Dave

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TRman
Cold 87 psi @ 2,000 rpm
25 900

Warm not hot 75 psi @ 2,000 rpm
15 900

I remember the last ride on warm day of about 15 or so miles. Idle was 7 or less.

Again, if the light does not come on after a hard, uphill run on a warm day I'll assume the best.

Last edited by desco; 02/01/19 8:27 pm. Reason: addition

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Originally Posted by dave jones
You can buy oil pressure switches that are adjustable but you would need a thread adapter . I think that the Triumph one comes on at about 7lbs psi. I read on this forum that a chap from the factory had said that the introduction of the oil pressure light caused a lot of worries for riders as it was very common for them to come on at low revs. Before, like on my 67, there was no light and no pressure worries! I rode around with a split crank seal for I don't know how long but the rod bearings were fine. Always use the PW ones. The SDA ones are not up to it at this point. I know this from experience.

Dave

"Worry light" was one nickname... Story is that the pre-war oil gauge was discontinued for much the same reason, people worrying over "lost" oil pressure. Chances are it was a cost issue too, Turner was one to look after his pennies. Anyway, knowing beats not knowing, so if I have any doubts, like desco has, I hook up a gauge to verify. Oil pressure switches are often (usually?) cheap and unreliable, a 7-10 psi switch may well switch at 3 or 15 psi, or not at all. The original switches were actually more reliable than today's I think.

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Here's a tip. The pre unit "tell tale" OPRV does not indicate oil pressure. it indicates that the oil pressure relief valve is being lifted from it's seat. So, with that in mind, it can be seen that any pressure under the relief valve pressure will not be indicated, to a point. I find it pretty common that at idle, hot, it doesn't move at all.

Hey, what? Me worry?

As long as it comes out when I rev it, all is good.

Cheers,
Bill


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Originally Posted by HawaiianTiger
Here's a tip. The pre unit "tell tale" OPRV does not indicate oil pressure. it indicates that the oil pressure relief valve is being lifted from it's seat. So, with that in mind, it can be seen that any pressure under the relief valve pressure will not be indicated, to a point. I find it pretty common that at idle, hot, it doesn't move at all.

Hey, what? Me worry?

As long as it comes out when I rev it, all is good.

Cheers,
Bill


I don't understand what you're getting at here Bill, if it's not oil pressure lifting the valve (and hence the tell tale button) what is?

There are 2 springs in that system, a short weak one, and a long strong one. The weak one allows the button to lift small amounts in response to small oil pressures (and I mean small, so it has a similar meaning to a 7psi switch, except more informative).
When that spring is coil bound, higher pressures are shown by compression of the main spring, and the button lifting by more than about 2mm.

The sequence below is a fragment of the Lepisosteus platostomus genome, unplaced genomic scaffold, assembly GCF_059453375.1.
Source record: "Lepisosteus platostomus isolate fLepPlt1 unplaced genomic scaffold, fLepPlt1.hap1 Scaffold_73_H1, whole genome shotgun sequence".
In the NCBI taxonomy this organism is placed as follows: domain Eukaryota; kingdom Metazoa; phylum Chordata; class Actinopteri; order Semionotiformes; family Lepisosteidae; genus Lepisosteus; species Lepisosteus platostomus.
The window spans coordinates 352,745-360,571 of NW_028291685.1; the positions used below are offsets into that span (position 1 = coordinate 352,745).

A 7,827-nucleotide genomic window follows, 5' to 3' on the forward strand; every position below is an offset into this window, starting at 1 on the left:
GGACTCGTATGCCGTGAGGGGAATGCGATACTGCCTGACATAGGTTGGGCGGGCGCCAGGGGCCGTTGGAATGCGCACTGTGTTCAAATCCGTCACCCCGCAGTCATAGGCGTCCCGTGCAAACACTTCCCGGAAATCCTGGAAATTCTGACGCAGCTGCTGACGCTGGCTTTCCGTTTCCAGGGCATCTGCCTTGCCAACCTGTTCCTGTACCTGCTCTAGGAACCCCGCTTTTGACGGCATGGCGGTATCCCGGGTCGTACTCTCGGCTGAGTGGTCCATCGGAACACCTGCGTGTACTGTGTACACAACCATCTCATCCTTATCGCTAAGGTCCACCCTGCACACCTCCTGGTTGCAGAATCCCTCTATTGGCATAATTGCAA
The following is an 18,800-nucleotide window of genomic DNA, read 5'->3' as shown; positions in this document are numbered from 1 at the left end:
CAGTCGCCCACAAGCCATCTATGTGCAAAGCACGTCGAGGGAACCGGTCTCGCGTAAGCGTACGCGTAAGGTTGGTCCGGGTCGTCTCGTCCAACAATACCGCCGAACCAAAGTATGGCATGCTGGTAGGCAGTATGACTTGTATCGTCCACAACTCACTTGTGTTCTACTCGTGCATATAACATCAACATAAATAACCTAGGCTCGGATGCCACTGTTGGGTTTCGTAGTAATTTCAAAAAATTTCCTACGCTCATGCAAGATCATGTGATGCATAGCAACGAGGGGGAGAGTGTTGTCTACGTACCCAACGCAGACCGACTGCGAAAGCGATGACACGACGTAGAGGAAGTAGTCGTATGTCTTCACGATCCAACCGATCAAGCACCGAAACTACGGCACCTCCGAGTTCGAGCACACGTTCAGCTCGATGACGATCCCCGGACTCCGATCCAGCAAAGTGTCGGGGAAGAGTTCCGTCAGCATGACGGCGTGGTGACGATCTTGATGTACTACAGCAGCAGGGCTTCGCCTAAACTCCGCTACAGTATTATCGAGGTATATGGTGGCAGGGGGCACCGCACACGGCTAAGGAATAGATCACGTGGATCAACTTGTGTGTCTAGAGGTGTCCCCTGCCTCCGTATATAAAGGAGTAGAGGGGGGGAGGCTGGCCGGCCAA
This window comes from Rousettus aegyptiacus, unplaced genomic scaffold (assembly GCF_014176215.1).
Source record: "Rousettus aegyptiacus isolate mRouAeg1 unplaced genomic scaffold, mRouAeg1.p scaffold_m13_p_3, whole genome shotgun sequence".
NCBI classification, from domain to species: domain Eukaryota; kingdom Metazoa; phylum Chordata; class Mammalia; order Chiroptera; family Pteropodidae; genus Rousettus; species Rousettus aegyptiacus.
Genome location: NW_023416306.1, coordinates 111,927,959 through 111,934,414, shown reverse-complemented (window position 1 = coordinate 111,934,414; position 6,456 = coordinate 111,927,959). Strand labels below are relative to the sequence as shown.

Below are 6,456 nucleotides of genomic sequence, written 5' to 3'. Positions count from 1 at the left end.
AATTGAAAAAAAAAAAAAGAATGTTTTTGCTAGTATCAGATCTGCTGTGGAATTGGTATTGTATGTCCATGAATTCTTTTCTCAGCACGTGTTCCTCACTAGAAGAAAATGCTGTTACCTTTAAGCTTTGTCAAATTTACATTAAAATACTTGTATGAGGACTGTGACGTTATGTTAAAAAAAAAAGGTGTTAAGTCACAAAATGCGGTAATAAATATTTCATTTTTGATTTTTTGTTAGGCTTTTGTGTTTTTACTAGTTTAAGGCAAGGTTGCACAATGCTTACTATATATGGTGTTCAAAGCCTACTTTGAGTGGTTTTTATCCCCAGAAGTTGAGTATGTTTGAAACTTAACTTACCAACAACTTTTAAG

That was the original design. However, subsequent use of different springs and washers can easily result in different behaviour in response to oil pressure. The only way to know what the button means is to compare it with a trusted oil gauge with hot oil.

I know that the centre feed (with or without oil seal) of a Triumph makes it tolerant to low oil pressures, but I wouldn't wish to depend on that in the longer term. The only way you can be sure the crank is receiving more oil than it needs is by seeing significant oil pressure.

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Bring the idle speed up to 1000 rpm.

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Hi desco, Koan58 really hit the nail on the head. "The only way you can be sure the crank is receiving more oil than it needs is by seeing significant oil pressure".

We tend to idle motor a little faster about 1000-1050, or even 1100 in hot weather or motor might stall in city after heat soaking several stop lights in summer.

Even at 100+f fully heat soaked the oil pressure is always above 15# at the above rpm. The oil light never ever winks on or comes on. If it does the motor has low pressure or bad switch.

Riding a while back thinking of oil pressure threads I clutched to motor at a stand still to see what rpm light would come on, with motor smoking hot. Hard to say but around 300 or less. It was virtually at the stalling point. Then with each firing stroke light would go off. I don't know what pounds that would be. I don't know what my switch is calibrated too. I'm not touching it though as I don't want to bring problems on.

Doing that test on '69 Bonnie which has an oil gauge is about 5-13# with gauge flickering. Gauge feed has a tiny pin hole so the needle is dampened to a degree. Bearing clearance on this machine is .0017" with plastigauge. Has late type tappet feed with hollow dowel as yours does. Has original oil pump & drive block in good condition. This is with Mobil1 V-twin 20-50 oil on both machines at same temperature. About 95f that day.